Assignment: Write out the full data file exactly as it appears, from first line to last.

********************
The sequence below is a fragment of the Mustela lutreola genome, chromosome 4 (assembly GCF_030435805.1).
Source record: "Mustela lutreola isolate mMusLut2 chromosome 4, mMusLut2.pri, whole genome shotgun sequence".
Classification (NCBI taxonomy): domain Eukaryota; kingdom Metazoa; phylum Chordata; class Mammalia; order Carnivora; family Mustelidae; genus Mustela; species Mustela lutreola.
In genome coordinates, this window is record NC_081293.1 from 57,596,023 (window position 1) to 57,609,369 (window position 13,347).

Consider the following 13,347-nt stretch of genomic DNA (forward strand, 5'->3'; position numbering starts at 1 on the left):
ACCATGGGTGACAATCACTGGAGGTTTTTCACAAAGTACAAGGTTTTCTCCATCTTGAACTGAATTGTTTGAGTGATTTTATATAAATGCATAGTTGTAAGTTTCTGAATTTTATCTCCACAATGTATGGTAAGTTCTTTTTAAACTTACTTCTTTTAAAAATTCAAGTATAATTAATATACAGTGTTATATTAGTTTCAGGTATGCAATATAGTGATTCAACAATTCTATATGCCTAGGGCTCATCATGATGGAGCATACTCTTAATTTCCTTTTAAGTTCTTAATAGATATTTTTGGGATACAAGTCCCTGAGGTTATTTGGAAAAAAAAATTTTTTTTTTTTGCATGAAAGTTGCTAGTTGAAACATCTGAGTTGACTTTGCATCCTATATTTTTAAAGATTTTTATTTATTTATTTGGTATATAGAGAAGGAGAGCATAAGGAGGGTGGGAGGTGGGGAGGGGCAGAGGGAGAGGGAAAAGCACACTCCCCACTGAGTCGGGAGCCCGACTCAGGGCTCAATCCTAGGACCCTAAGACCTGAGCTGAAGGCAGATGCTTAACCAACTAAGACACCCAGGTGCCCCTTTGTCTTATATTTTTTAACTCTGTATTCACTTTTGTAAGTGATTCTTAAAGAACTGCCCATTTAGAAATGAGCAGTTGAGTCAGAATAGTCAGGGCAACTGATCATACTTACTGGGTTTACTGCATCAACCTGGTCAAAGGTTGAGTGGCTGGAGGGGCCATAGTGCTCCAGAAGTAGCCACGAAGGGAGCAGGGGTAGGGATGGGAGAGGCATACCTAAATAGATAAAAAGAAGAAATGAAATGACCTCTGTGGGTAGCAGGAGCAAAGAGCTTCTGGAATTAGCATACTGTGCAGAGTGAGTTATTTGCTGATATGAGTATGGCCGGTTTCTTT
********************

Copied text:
The sequence below is a fragment of the Mustela lutreola genome, chromosome 4 (assembly GCF_030435805.1).
Source record: "Mustela lutreola isolate mMusLut2 chromosome 4, mMusLut2.pri, whole genome shotgun sequence".
Classification (NCBI taxonomy): domain Eukaryota; kingdom Metazoa; phylum Chordata; class Mammalia; order Carnivora; family Mustelidae; genus Mustela; species Mustela lutreola.
In genome coordinates, this window is record NC_081293.1 from 57,596,023 (window position 1) to 57,609,369 (window position 13,347).

Consider the following 13,347-nt stretch of genomic DNA (forward strand, 5'->3'; position numbering starts at 1 on the left):
ACCATGGGTGACAATCACTGGAGGTTTTTCACAAAGTACAAGGTTTTCTCCATCTTGAACTGAATTGTTTGAGTGATTTTATATAAATGCATAGTTGTAAGTTTCTGAATTTTATCTCCACAATGTATGGTAAGTTCTTTTTAAACTTACTTCTTTTAAAAATTCAAGTATAATTAATATACAGTGTTATATTAGTTTCAGGTATGCAATATAGTGATTCAACAATTCTATATGCCTAGGGCTCATCATGATGGAGCATACTCTTAATTTCCTTTTAAGTTCTTAATAGATATTTTTGGGATACAAGTCCCTGAGGTTATTTGGAAAAAAAAATTTTTTTTTTTTGCATGAAAGTTGCTAGTTGAAACATCTGAGTTGACTTTGCATCCTATATTTTTAAAGATTTTTATTTATTTATTTGGTATATAGAGAAGGAGAGCATAAGGAGGGTGGGAGGTGGGGAGGGGCAGAGGGAGAGGGAAAAGCACACTCCCCACTGAGTCGGGAGCCCGACTCAGGGCTCAATCCTAGGACCCTAAGACCTGAGCTGAAGGCAGATGCTTAACCAACTAAGACACCCAGGTGCCCCTTTGTCTTATATTTTTTAACTCTGTATTCACTTTTGTAAGTGATTCTTAAAGAACTGCCCATTTAGAAATGAGCAGTTGAGTCAGAATAGTCAGGGCAACTGATCATACTTACTGGGTTTACTGCATCAACCTGGTCAAAGGTTGAGTGGCTGGAGGGGCCATAGTGCTCCAGAAGTAGCCACGAAGGGAGCAGGGGTAGGGATGGGAGAGGCATACCTAAATAGATAAAAAGAAGAAATGAAATGACCTCTGTGGGTAGCAGGAGCAAAGAGCTTCTGGAATTAGCATACTGTGCAGAGTGAGTTATTTGCTGATATGAGTATGGCCGGTTTCTTT